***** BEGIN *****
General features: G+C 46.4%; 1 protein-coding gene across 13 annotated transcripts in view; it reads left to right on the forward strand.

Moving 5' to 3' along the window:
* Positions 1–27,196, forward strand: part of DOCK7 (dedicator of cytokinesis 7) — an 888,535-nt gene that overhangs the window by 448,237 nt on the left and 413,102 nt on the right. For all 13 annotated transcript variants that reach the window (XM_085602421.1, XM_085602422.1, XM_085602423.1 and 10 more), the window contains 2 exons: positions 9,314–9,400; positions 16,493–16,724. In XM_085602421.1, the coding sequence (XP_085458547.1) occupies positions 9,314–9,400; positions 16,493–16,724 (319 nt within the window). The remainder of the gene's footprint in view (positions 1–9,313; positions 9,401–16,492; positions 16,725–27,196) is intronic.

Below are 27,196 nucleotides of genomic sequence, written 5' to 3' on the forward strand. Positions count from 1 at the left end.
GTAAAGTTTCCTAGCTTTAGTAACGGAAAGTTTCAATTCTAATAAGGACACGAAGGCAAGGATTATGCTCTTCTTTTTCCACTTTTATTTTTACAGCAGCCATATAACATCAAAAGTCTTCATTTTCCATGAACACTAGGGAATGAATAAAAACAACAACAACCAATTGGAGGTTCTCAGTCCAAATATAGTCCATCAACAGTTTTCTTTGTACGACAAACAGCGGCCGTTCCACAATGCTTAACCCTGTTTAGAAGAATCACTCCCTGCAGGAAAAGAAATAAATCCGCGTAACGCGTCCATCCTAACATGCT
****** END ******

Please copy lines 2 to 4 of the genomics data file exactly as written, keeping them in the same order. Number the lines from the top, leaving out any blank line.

Moving 5' to 3' along the window:
* Positions 1–27,196, forward strand: part of DOCK7 (dedicator of cytokinesis 7) — an 888,535-nt gene that overhangs the window by 448,237 nt on the left and 413,102 nt on the right. For all 13 annotated transcript variants that reach the window (XM_085602421.1, XM_085602422.1, XM_085602423.1 and 10 more), the window contains 2 exons: positions 9,314–9,400; positions 16,493–16,724. In XM_085602421.1, the coding sequence (XP_085458547.1) occupies positions 9,314–9,400; positions 16,493–16,724 (319 nt within the window). The remainder of the gene's footprint in view (positions 1–9,313; positions 9,401–16,492; positions 16,725–27,196) is intronic.

Below are 27,196 nucleotides of genomic sequence, written 5' to 3' on the forward strand. Positions count from 1 at the left end.